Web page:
Common couple dynamics that trauma survivors struggle with

In a relationship, healthy communication is required to get things going. Communication and understanding forms the basis of strength and safety of a relationship. Every communication determines the closeness or the distance that two people involved in the relationship are having. But this is different for childhood trauma survivors. “When you’re in a relationship, every interaction is a dance between connection and distance. But since childhood trauma survivors are often stuck in a mode of self-protection, it inevitably prevents them from being able to connect in healthy and meaningful ways,” wrote Therapist Morgan Pommells as she explained how childhood trauma survivors struggle with couple dynamics in a relationship.

Common couple dynamics that trauma survivors struggle with(Unsplash)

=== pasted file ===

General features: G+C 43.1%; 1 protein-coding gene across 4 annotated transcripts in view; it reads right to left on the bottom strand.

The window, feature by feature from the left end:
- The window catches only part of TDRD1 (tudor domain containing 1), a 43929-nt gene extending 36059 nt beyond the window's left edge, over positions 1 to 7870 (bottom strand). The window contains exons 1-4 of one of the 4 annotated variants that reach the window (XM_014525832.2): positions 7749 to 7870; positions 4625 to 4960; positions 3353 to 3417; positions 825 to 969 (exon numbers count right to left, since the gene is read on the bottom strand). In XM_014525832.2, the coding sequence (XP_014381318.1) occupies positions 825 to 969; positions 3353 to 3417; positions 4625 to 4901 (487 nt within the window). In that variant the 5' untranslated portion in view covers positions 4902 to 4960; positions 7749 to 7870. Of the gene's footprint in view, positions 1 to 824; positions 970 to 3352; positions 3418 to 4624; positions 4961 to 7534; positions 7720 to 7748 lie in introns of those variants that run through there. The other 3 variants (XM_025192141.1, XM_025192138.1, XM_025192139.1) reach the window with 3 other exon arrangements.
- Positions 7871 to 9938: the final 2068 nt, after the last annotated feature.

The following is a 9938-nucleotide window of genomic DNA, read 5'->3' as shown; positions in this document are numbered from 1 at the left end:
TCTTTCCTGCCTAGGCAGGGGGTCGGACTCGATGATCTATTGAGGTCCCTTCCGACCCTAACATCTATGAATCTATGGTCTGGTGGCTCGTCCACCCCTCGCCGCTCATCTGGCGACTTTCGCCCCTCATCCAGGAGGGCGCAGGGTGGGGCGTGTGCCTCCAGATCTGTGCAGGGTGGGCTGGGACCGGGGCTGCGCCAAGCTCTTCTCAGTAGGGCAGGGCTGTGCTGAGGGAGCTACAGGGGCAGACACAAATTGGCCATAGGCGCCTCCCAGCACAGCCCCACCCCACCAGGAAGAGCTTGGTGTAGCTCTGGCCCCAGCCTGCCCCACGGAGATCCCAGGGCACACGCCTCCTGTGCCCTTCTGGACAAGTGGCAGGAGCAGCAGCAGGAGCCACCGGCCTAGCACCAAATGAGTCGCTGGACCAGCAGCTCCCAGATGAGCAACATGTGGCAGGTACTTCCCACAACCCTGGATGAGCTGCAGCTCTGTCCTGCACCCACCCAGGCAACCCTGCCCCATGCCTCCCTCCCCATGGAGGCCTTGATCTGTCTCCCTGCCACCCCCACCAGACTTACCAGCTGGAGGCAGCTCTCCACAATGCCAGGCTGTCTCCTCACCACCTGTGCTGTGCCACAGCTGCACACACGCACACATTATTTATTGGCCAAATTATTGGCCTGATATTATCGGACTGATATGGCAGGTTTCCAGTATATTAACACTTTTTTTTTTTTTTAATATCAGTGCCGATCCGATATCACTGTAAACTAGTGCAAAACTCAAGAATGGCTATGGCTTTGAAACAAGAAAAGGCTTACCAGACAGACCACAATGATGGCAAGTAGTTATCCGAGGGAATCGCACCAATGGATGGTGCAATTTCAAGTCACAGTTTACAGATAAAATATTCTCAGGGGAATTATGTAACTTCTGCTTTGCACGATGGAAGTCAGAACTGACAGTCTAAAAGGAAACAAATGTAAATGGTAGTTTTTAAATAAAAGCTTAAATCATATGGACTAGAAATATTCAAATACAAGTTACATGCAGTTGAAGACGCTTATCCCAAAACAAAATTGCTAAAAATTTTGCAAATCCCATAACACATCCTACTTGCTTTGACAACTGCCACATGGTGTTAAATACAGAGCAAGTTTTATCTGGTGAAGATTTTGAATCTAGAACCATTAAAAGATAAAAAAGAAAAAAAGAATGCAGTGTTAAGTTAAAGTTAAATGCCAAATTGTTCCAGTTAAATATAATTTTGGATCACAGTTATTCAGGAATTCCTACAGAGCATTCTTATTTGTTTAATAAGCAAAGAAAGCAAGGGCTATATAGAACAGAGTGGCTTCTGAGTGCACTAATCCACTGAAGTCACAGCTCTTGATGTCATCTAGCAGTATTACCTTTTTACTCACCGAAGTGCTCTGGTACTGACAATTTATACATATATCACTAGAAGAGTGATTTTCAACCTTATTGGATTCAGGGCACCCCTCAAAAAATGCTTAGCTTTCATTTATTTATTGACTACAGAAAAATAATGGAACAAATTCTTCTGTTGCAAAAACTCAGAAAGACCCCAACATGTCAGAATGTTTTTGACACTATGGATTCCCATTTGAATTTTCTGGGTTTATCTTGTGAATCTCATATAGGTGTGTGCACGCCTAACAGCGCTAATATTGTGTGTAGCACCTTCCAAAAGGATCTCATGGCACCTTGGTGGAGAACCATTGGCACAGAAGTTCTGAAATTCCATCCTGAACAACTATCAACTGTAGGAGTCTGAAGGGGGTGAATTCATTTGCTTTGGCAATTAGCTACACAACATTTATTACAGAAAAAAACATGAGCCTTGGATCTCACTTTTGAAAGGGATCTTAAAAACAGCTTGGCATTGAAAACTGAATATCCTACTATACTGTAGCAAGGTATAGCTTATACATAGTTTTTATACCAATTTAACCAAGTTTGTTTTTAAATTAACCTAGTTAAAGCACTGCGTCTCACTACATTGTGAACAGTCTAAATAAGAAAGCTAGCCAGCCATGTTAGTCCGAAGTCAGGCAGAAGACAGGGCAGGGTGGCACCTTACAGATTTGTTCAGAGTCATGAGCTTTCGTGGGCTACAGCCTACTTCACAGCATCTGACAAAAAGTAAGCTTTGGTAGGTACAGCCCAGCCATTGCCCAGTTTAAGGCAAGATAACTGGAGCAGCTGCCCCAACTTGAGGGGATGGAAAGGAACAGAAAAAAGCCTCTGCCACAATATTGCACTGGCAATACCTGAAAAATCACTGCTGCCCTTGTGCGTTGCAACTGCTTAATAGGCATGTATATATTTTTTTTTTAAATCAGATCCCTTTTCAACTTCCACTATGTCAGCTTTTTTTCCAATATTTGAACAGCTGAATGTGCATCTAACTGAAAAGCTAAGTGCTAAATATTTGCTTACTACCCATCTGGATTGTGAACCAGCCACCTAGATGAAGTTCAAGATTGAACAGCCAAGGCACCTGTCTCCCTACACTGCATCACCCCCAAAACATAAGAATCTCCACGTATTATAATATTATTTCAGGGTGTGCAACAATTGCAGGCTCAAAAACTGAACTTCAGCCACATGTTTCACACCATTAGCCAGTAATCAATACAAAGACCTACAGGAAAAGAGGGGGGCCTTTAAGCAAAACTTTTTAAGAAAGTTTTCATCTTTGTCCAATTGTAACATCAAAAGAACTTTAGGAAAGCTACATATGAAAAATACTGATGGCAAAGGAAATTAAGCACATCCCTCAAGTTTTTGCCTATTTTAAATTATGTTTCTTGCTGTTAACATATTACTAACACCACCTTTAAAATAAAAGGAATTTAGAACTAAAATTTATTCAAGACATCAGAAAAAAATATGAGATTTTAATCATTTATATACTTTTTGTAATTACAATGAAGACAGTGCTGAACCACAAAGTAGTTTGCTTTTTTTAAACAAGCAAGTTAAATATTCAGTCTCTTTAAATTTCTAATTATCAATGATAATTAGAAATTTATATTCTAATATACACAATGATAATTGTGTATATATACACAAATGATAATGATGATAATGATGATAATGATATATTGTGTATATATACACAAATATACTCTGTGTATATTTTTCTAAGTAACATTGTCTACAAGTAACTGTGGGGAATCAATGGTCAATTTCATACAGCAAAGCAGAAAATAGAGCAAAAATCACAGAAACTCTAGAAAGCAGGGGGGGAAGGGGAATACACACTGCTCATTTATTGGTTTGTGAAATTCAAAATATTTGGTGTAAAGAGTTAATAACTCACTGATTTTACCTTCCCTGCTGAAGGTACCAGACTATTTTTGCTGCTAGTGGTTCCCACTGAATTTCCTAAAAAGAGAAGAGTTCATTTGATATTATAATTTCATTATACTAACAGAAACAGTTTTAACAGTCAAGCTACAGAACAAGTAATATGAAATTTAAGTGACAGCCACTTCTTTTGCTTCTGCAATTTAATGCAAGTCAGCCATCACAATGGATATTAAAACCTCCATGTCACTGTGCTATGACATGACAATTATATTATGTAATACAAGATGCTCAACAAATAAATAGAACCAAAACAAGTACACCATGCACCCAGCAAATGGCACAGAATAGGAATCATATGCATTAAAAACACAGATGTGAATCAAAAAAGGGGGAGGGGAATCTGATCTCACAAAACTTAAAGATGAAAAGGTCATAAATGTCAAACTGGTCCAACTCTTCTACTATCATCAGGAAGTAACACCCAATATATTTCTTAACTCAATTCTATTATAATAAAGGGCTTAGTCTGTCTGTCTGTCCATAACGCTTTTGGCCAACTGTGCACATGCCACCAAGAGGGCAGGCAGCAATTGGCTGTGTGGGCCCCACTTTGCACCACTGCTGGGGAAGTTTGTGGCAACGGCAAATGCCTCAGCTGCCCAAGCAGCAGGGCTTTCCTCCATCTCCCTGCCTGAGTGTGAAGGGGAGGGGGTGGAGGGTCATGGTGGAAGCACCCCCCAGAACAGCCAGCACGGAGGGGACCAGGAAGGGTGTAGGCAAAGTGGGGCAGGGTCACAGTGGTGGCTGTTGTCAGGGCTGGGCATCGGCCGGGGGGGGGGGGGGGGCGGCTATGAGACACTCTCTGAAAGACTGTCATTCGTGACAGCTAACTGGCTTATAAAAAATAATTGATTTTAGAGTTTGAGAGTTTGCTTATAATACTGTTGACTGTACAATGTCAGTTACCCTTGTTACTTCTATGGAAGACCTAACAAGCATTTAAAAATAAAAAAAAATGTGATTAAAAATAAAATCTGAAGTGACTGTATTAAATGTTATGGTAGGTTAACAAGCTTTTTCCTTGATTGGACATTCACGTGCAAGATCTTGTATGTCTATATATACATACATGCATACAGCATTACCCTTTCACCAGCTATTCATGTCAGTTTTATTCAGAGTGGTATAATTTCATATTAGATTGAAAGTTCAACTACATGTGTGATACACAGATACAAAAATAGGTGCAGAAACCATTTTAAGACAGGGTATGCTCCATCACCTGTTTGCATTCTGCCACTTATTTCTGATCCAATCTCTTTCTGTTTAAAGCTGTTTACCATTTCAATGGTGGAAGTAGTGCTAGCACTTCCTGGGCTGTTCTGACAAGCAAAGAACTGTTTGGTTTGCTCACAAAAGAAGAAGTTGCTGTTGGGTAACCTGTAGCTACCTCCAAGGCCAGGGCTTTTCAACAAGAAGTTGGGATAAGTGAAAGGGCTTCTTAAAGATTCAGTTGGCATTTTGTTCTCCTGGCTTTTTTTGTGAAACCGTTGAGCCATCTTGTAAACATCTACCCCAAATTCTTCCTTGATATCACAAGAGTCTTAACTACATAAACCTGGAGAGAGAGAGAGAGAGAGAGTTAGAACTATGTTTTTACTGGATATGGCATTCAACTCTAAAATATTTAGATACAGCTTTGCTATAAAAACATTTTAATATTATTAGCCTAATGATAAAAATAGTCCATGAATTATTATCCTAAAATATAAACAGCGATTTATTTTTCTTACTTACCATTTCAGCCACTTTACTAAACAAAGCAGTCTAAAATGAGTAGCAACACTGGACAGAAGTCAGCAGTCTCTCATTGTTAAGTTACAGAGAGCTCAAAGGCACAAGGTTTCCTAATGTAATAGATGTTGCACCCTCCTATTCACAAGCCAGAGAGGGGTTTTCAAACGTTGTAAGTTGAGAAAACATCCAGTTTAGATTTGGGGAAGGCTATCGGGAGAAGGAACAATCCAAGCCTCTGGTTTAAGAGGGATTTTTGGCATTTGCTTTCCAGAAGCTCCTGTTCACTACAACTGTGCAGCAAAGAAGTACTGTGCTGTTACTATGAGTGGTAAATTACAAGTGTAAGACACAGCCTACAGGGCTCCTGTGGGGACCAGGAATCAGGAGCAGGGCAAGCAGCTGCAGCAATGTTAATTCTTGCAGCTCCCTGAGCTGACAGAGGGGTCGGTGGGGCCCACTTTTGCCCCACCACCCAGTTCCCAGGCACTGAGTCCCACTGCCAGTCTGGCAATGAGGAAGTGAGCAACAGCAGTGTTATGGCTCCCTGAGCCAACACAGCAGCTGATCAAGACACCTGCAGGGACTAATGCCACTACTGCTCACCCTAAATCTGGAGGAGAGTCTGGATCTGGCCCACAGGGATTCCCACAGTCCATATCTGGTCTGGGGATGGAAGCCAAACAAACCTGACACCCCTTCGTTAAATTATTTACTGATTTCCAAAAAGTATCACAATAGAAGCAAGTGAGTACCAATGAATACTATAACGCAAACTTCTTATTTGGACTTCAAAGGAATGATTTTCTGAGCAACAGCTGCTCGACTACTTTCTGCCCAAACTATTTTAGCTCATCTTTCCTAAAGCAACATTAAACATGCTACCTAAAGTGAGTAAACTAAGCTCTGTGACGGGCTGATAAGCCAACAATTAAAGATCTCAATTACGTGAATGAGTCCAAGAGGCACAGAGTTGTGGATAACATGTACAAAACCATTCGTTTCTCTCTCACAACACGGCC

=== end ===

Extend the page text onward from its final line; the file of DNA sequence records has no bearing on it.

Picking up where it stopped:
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“While pursuers may seek out validation and closeness in their adult relationships, withdrawers are focused on retreating and creating emotional distance. This is what happens when your emotional needs weren’t consistently met,” Morgan added as she noted down the common couple dynamics that trauma survivors struggle with.

The pursue-withdraw dynamic: In this kind of relationship, the pursuer often makes demands, and tries to avoid conflicts of all kinds, while the withdrawer tries to stay away and shut down as a way of protecting themselves from any kind of harm.

The pursue-pursue dynamic: In this kind of dynamic, both the people involved pursue each other – this results in blaming each other frequently for the problems in the relationship, rather than teaming up against the problems and finding solutions to address them.

The withdraw-withdraw cycle: One of the most worrisome relationship dynamics, the withdraw-withdraw dynamic consists of two people who frequently withdraw and shut down in case of conflicts and disagreements. This, over time, results in loss of intimacy and understanding, which results in disconnection.

“Neither one of these forms of self-protection are wrong, but both of them can create emotional disconnection and a ton of pain,” Therapist Morgan Pommells added.

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